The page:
Driver falls asleep, truck smashes into wall

Law enforcement investigates scene of white Chevrolet pickup truck smashed into retaining wall on Dixie Drive overpass to I-15 Wednesday morning, St. George, Utah, May 23, 2018 | Photo by Cody Blowers, St. George News

ST. GEORGE — An early morning crash Wednesday caused by drowsy driving resulted in a pickup truck in the tow yard and a driver with a citation.

Shortly after 7 a.m. officers were dispatched to a single-vehicle crash on the Dixie Drive overpass to Interstate 15 involving a small white Chevrolet S-10 pickup truck.

Law enforcement investigates scene of white Chevrolet pickup truck smashed into retaining wall on Dixie Drive overpass to I-15 Wednesday morning, St. George, Utah, May 23, 2018 | Photo by Cody Blowers, St. George News

Upon arrival, troopers found the truck smashed into the retaining wall on the north side of the overpass and the uninjured driver, a 19-year-old male, waiting near the truck.

A motorist who witnessed the crash pulled over to check on the driver and was still at the scene when officers arrived, Utah Highway Patrol Trooper Chris Lewis said.

The driver told troopers that he was heading north on Dixie Drive toward the I-15 on-ramp at Exit 5 and crashed into the retaining wall just north of the on-ramp.

The driver also told Lewis that he was “very fatigued and must have fallen asleep” before the truck went into the wall.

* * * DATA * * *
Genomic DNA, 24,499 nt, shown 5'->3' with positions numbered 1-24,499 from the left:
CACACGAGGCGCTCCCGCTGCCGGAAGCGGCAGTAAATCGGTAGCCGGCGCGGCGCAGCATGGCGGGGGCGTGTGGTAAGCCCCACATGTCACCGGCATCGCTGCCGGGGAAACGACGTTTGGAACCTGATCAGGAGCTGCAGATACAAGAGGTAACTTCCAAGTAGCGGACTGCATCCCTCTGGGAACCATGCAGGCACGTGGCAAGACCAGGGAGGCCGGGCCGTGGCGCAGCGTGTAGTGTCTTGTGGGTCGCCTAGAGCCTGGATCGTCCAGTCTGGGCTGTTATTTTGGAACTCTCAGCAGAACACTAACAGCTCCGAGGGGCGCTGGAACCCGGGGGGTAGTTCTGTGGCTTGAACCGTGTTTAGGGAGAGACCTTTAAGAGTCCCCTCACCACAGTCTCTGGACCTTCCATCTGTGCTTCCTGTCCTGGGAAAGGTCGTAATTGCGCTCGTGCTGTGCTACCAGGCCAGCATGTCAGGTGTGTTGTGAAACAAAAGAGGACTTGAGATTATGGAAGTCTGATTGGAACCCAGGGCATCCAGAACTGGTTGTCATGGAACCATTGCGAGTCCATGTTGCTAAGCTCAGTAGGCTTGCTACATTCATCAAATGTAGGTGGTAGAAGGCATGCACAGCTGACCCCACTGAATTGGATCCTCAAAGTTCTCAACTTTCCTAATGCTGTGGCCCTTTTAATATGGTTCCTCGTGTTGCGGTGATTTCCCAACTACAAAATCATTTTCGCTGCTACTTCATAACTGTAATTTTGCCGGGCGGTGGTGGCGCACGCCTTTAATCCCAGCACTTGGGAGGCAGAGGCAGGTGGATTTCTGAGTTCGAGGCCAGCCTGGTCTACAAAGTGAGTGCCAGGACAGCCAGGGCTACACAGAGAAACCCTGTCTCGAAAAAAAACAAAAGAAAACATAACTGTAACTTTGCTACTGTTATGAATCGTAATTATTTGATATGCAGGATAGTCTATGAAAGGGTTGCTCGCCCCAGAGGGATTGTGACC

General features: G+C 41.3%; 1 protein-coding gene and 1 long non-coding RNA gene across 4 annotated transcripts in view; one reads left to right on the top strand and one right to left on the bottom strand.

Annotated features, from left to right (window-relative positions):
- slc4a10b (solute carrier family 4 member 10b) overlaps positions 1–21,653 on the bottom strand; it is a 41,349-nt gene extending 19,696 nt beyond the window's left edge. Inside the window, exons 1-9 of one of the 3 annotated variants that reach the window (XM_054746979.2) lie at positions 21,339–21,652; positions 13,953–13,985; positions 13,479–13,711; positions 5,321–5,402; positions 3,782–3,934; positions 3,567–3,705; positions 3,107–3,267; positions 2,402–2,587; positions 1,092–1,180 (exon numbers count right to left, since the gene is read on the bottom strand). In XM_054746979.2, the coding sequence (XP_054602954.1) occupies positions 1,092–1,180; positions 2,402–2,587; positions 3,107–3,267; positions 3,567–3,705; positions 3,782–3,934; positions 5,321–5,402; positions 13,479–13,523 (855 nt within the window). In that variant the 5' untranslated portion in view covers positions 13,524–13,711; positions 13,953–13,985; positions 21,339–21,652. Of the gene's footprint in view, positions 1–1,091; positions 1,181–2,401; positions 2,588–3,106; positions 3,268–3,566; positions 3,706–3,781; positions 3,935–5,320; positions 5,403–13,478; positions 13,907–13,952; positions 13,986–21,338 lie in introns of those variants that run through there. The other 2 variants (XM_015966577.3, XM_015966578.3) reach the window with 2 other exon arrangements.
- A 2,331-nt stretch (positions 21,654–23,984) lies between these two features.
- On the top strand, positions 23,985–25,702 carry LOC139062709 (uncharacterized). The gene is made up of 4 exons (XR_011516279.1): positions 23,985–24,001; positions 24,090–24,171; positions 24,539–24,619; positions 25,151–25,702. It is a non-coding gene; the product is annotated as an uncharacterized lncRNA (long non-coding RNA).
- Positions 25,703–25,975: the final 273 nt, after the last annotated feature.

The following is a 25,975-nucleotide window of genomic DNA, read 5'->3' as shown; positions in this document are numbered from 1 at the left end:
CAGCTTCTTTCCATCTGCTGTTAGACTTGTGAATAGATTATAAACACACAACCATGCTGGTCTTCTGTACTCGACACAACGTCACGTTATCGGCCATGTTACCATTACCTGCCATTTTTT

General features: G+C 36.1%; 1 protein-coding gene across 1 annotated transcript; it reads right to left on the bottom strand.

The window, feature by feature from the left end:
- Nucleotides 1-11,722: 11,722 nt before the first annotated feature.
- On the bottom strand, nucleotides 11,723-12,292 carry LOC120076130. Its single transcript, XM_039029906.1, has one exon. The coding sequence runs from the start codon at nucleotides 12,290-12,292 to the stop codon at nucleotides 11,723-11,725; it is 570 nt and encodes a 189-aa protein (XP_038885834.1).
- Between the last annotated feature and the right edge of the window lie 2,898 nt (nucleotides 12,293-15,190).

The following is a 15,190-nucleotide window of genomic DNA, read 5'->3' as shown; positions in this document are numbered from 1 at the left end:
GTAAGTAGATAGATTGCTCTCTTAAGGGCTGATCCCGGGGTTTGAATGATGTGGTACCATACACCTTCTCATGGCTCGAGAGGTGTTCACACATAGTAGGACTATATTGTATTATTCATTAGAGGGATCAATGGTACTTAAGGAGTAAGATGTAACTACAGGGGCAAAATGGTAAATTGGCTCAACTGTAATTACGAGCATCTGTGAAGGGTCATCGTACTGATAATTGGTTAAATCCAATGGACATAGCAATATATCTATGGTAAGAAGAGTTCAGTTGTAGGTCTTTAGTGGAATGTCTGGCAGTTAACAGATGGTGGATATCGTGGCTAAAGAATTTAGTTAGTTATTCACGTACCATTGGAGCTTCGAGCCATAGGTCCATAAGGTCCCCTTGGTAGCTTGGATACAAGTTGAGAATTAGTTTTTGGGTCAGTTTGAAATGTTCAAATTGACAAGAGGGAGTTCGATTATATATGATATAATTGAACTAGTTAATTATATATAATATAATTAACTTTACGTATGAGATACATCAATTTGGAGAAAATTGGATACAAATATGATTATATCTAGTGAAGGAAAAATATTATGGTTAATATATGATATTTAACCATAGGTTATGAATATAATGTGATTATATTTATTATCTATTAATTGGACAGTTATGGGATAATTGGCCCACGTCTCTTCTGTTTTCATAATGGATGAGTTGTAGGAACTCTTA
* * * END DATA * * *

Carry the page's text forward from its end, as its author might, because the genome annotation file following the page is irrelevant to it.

Scene of white Chevrolet pickup truck smashed into retaining wall on Dixie Drive overpass to I-15 Wednesday morning, St. George, Utah, May 23, 2018 | Photo by Cody Blowers, St. George News

“The driver said he got up early to take a buddy to work,” Lewis said, “and that he’d been getting up early over the last few days so it was basically lack of sleep.”

The driver was given a field sobriety test but ultimately was only cited for improper lane travel. The truck was towed from the roadway.

On average, more than 1,000 crashes each year are attributed to drowsy driving in Utah and kill roughly 19 people annually, according to a 2015 “Sleep Smart Drive Smart” report released by the Utah Department of Public Safety.

The numbers may not  state the true size of the problem, since identifying drowsiness or fatigue as the cause “can be very difficult,” the report said.

The report shows that most drowsy driving crashes occur between 5 a.m. and 9 a.m., with the highest number reported at 7 a.m.

This report is based on statements from police or other emergency responders and may not contain the full scope of findings.

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Email: cblowers@stgnews.com

Twitter: @STGnews

Copyright St. George News, SaintGeorgeUtah.com LLC, 2018, all rights reserved.

 

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